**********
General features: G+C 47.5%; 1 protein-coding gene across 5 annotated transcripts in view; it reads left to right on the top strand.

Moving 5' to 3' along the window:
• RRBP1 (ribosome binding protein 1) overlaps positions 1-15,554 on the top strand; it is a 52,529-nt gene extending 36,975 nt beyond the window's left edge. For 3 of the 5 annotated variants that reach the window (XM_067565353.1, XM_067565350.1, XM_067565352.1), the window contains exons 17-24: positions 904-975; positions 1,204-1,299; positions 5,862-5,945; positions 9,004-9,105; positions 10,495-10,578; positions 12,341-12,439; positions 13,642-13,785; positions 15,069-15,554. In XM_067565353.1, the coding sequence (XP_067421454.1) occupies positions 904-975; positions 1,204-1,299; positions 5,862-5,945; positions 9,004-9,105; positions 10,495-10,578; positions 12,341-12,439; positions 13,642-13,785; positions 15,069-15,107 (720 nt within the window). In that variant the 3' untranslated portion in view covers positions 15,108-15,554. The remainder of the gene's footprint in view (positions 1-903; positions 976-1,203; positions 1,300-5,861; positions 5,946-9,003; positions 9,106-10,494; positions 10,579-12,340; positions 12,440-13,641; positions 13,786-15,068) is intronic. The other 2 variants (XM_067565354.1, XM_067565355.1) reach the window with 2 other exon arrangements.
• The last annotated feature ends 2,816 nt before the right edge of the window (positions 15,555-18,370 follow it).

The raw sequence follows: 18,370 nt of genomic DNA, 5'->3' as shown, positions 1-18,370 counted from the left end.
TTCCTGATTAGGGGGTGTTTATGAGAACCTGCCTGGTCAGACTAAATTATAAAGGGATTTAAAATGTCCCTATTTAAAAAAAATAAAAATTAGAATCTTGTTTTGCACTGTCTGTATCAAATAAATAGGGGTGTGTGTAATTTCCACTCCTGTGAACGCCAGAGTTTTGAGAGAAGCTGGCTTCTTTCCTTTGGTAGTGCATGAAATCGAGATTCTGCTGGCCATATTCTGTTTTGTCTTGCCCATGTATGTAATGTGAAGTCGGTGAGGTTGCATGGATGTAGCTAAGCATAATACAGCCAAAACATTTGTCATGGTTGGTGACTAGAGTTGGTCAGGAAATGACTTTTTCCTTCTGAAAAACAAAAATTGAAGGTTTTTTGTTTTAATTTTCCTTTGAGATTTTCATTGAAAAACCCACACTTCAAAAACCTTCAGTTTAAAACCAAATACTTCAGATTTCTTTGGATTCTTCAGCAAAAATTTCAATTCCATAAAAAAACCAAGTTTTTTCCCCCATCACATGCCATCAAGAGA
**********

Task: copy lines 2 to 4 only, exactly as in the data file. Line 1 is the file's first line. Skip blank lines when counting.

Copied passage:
Moving 5' to 3' along the window:
• RRBP1 (ribosome binding protein 1) overlaps positions 1-15,554 on the top strand; it is a 52,529-nt gene extending 36,975 nt beyond the window's left edge. For 3 of the 5 annotated variants that reach the window (XM_067565353.1, XM_067565350.1, XM_067565352.1), the window contains exons 17-24: positions 904-975; positions 1,204-1,299; positions 5,862-5,945; positions 9,004-9,105; positions 10,495-10,578; positions 12,341-12,439; positions 13,642-13,785; positions 15,069-15,554. In XM_067565353.1, the coding sequence (XP_067421454.1) occupies positions 904-975; positions 1,204-1,299; positions 5,862-5,945; positions 9,004-9,105; positions 10,495-10,578; positions 12,341-12,439; positions 13,642-13,785; positions 15,069-15,107 (720 nt within the window). In that variant the 3' untranslated portion in view covers positions 15,108-15,554. The remainder of the gene's footprint in view (positions 1-903; positions 976-1,203; positions 1,300-5,861; positions 5,946-9,003; positions 9,106-10,494; positions 10,579-12,340; positions 12,440-13,641; positions 13,786-15,068) is intronic. The other 2 variants (XM_067565354.1, XM_067565355.1) reach the window with 2 other exon arrangements.
• The last annotated feature ends 2,816 nt before the right edge of the window (positions 15,555-18,370 follow it).